Background: Metastatic triple-negative breast cancer (TNBC) is a heterogeneous and incurable disease. Numerous studies have been conducted to seek molecular targets to treat TNBC effectively, but chemotherapy is still the main choice for patients with TNBC. We have previously presented evidence of the important roles of interleukin-6 (IL-6) and chemokine (C-C motif) ligand 5 (CCL5) in TNBC tumor growth and metastasis. These experiments highlighted the importance of the crosstalk between cancer cells and stromal lymphatic endothelial cells (LECs) in tumor growth and metastasis. Methods: We examined the viability and migration of MDA-MB-231-LN, SUM149, and SUM159 cells co-cultured with LECs when treated with maraviroc (CCR5 inhibitor) and tocilizumab (anti-IL-6 receptor antibody). To assess the anti-tumor effects of the combination of these two drugs in an athymic nude mouse model, MDA-MB-231-LN cells were implanted in the mammary fat pad and maraviroc (8mg/kg, orally daily) and cMR16-1 (murine surrogate of the anti-IL-6R antibody, 10mg/kg, IP, 3days a week) were administrated for 5weeks and effects on tumor growth and thoracic metastasis were measured. Results: In this study, we used maraviroc and tocilizumab to confirm that IL-6 and CCL5 signaling are key pathways promoting TNBC cell proliferation and migration. Further, in a xenograft mouse model, we showed that tumor growth was dramatically inhibited by cMR16-1, the mouse version of the anti-IL6R antibody. The combination of maraviroc and cMR16-1 caused significant reduction of TNBC tumor growth compared to the single agents. Significantly, the combination of maraviroc and cMR16-1 abrogated thoracic metastasis. Conclusion: Taken together, these findings show that IL-6 and CCL5 signaling, which promote crosstalk between TNBC and lymphatic vessels, are key enhancers of TNBC tumor growth and metastasis. Furthermore, these results demonstrate that a drug combination inhibiting these pathways may be a promising therapy for TNBC patients.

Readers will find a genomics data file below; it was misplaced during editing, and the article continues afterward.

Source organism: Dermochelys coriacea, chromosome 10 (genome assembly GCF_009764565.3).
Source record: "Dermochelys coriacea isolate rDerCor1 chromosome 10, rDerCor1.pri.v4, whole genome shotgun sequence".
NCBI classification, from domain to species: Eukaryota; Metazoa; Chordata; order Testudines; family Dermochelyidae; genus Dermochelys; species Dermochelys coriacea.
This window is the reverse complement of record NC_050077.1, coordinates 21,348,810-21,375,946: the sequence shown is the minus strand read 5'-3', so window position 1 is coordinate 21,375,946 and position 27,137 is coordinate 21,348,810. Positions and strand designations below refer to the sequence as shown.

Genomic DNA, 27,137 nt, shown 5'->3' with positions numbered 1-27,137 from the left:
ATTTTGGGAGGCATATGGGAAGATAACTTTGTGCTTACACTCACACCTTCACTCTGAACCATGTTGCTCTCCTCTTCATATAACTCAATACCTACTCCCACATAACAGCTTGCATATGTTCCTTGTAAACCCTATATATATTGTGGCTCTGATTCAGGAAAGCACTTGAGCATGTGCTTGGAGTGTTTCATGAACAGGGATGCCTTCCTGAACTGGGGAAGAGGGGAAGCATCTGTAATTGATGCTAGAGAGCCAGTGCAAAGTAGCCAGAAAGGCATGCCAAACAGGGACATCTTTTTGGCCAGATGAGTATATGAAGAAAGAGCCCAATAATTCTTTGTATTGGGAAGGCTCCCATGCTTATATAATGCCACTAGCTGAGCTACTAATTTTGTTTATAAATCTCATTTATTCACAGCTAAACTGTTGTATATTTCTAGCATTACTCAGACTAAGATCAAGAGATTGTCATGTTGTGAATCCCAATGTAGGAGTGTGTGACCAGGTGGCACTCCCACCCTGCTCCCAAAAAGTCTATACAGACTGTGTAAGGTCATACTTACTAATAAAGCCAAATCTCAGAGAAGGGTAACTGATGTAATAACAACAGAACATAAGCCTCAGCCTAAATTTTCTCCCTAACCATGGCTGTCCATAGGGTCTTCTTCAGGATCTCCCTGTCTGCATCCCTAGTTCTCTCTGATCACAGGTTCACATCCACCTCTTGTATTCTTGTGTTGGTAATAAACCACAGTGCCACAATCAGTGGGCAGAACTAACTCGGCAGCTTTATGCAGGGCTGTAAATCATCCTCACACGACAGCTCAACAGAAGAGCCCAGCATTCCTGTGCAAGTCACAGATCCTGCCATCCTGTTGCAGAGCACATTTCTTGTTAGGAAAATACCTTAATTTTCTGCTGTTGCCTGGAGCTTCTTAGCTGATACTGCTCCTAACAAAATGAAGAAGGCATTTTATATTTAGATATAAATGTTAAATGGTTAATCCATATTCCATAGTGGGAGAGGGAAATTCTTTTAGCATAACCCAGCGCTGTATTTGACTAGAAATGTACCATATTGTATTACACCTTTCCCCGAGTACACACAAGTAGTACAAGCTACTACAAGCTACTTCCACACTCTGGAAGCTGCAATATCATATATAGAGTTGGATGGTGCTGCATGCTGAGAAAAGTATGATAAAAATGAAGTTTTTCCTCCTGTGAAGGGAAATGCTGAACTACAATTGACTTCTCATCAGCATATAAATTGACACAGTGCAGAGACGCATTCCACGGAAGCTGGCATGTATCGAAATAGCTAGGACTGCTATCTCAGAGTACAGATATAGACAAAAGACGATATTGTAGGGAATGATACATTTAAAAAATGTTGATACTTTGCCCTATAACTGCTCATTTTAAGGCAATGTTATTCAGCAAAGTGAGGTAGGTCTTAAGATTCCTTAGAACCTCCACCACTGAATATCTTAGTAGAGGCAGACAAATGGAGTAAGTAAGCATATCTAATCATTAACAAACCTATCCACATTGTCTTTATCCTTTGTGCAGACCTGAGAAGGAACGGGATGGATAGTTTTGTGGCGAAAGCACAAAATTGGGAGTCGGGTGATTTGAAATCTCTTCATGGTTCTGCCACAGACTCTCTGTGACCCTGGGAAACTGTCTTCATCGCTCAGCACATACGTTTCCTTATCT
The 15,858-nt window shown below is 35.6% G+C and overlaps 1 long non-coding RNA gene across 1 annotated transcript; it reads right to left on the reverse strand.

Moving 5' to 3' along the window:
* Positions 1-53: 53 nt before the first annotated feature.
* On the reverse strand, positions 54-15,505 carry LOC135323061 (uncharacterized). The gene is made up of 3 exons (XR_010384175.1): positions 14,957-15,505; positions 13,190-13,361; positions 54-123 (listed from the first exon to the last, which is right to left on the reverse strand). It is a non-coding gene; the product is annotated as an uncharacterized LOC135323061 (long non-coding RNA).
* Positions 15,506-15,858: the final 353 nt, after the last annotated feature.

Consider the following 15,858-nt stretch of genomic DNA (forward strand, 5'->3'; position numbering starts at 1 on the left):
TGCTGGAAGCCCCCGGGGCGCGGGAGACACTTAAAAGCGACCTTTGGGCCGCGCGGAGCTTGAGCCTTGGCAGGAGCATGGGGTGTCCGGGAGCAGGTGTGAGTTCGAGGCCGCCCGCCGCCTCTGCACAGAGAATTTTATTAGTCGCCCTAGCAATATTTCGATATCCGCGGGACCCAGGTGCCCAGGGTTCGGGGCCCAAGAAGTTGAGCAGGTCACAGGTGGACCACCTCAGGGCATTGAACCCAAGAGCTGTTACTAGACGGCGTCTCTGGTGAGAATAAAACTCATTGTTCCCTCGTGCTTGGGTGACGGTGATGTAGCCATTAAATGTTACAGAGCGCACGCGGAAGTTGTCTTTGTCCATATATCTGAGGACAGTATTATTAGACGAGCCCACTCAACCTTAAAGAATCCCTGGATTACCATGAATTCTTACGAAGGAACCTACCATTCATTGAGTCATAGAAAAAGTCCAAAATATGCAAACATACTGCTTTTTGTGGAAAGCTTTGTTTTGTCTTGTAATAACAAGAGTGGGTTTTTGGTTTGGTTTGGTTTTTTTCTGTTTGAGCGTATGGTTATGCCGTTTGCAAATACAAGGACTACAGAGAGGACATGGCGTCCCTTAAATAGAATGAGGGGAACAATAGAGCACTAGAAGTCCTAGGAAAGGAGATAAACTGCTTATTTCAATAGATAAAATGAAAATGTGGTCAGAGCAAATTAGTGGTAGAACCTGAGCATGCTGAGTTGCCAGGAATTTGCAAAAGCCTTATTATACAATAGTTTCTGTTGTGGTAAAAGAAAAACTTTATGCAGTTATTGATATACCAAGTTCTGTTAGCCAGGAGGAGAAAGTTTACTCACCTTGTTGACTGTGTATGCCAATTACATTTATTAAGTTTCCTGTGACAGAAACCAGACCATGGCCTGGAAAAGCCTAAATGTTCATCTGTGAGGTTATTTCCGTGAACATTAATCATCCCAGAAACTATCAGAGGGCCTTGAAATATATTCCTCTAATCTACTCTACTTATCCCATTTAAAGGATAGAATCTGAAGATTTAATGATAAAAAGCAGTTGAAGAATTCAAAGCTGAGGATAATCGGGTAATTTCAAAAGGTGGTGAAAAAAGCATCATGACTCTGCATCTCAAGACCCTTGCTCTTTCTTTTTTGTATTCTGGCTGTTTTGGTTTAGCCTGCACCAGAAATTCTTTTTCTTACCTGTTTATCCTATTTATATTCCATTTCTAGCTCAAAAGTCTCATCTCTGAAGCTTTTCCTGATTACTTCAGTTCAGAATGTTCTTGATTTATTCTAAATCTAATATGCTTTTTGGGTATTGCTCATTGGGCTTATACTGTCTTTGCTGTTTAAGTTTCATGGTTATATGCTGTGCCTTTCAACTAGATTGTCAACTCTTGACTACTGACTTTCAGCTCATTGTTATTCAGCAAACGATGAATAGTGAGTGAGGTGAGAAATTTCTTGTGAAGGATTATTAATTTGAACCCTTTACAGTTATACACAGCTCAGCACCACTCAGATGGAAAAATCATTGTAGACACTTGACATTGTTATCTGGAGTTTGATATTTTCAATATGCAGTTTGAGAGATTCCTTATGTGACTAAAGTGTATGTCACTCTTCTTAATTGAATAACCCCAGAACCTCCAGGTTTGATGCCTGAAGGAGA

- Drug repurposing
- Triple negative breast cancer
- Tumor microenvironment
ASJC Scopus subject areas
- Cancer Research